An Ozark woman, on a fixed income was told money is on the way, but now she can't pay her bills. She fell for a new phone scam. While embarrassed, she wants talk about it so others don't take the bait.
"That was the biggest mistake I've ever made in my life," said Linda Johnson.
She got a call and was told a $100 refund is on the way. They told her to logon to her bank account so she could verify the deposit. Johnson was instructed to start a transfer of one hundred dollars.
"Then he started screaming at me. 'What did you do? You typed in $1,000, not $100'," she said.
This was a setup scare tactic. Johnson never really made the transfer, but the con said she did. Linda believes she was caught up in the moment and fell into a trap.
"He said 'You need to go now. You need to get dressed now. Fast and hurry before my boss finds out what you did!'" Johnson said.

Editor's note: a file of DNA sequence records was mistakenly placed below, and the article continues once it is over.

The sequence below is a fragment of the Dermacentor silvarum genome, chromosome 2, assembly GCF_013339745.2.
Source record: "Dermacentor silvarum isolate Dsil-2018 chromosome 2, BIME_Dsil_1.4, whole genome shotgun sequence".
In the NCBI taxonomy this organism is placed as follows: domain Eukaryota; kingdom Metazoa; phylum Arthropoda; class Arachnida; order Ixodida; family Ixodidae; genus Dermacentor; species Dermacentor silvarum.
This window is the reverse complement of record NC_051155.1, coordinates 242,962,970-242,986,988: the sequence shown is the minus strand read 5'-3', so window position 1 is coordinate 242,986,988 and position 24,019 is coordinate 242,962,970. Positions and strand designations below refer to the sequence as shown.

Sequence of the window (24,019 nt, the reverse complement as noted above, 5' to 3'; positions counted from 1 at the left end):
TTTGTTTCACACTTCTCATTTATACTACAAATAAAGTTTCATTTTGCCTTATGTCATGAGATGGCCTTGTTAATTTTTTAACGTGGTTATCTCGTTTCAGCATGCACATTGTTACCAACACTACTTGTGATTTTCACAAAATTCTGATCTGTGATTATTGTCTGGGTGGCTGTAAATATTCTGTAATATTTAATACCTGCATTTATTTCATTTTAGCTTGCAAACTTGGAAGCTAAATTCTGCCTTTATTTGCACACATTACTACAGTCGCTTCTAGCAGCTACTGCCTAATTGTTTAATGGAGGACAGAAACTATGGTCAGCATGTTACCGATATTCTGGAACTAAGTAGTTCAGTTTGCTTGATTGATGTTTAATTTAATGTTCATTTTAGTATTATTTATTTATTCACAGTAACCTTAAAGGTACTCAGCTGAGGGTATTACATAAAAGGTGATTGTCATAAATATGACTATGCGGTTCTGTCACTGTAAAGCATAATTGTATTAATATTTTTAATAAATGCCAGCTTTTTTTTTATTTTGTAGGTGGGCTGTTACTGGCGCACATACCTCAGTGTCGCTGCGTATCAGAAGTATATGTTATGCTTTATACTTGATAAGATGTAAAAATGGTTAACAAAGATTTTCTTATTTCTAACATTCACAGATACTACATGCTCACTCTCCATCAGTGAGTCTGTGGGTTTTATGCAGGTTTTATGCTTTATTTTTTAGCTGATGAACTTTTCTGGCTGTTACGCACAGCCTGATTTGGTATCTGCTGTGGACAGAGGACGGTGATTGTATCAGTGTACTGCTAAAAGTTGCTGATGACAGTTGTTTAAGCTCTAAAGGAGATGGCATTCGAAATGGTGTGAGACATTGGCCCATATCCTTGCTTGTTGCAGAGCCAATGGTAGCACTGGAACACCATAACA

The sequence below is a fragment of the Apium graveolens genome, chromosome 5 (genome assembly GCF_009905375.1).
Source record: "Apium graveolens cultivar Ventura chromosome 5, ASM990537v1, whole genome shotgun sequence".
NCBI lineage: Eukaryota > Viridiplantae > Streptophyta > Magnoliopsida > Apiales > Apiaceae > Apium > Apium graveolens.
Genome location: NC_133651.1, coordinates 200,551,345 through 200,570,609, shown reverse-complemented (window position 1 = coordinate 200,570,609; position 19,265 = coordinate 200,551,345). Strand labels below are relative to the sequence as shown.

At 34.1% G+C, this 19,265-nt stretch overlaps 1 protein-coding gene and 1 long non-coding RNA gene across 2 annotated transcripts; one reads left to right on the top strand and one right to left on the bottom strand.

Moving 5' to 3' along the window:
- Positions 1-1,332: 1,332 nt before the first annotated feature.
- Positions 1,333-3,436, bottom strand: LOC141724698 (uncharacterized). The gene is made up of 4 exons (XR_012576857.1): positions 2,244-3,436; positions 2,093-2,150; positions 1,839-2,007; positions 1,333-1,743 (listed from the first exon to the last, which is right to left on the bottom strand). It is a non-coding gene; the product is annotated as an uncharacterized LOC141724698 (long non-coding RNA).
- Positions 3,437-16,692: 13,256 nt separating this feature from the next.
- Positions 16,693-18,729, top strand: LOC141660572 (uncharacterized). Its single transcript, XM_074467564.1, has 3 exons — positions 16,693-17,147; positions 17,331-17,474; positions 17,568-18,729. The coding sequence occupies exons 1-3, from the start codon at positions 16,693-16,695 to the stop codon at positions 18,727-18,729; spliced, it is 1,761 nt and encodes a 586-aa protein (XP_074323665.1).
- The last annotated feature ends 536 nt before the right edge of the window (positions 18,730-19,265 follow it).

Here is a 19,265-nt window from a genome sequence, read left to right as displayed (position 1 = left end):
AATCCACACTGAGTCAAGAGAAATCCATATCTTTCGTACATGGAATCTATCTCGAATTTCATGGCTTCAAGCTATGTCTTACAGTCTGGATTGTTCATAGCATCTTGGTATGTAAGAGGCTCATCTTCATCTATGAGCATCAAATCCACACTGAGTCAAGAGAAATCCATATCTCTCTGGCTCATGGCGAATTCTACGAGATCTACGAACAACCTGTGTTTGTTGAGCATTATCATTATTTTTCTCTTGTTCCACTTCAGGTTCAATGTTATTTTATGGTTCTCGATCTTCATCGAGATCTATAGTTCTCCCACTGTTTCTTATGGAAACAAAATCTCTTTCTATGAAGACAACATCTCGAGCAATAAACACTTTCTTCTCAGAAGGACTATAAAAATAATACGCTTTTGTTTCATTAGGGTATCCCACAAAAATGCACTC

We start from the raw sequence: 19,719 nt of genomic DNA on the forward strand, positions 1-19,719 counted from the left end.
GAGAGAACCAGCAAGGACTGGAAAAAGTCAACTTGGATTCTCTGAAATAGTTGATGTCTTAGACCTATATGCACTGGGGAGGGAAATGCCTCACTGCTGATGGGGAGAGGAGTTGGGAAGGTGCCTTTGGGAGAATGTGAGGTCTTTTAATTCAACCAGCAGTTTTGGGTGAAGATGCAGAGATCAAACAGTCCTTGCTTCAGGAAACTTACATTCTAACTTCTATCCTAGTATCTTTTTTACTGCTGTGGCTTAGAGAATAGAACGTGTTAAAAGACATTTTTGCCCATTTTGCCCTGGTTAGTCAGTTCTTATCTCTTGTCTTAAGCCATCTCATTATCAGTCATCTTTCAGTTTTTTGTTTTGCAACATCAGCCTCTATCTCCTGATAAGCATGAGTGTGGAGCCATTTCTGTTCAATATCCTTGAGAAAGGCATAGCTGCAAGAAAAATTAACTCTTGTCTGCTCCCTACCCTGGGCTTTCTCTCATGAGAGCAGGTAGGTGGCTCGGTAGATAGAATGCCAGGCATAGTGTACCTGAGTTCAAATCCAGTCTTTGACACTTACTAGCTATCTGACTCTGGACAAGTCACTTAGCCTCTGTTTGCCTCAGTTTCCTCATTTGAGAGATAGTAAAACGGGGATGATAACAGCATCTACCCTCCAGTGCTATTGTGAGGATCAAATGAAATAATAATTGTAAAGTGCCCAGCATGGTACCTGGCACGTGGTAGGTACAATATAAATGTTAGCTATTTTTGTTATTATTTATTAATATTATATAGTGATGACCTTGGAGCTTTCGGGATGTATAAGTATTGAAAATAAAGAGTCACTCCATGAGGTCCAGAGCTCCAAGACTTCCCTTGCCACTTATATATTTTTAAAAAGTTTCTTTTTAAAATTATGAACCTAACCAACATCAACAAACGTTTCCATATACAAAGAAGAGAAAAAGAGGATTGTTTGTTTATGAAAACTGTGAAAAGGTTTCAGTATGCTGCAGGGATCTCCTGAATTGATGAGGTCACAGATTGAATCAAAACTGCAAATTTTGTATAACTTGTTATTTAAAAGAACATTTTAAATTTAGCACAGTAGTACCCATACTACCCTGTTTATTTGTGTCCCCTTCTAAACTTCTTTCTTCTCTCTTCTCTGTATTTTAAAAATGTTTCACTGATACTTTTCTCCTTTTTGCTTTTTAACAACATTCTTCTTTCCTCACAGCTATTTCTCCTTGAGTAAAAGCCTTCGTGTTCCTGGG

Using public information, swindlers will find your address and then track down the nearest Walmart. This makes the situation appear believable so they can trick you into buying gift cards. While on the phone with the swindler, Johnson purchased two, $500 gift cards. Then read the information on the back to the crook.
Here are the three ways to dodge phone scams.
1. Do not answer unknown numbers. When you do, swindlers know you have a working number and they'll just keep calling.
2. Join both no call lists. There's a federal and state.
Federal Do Not Call:
Missouri Do Not Call:
866-No Call 1 (866-662-2551)
3. Try a roboblocker/scam blocker app. There are plenty of apps out there.
Consumer Reports says try: Nomorobo, Hiya, Mr. Number, RoboKiller, and YouMail.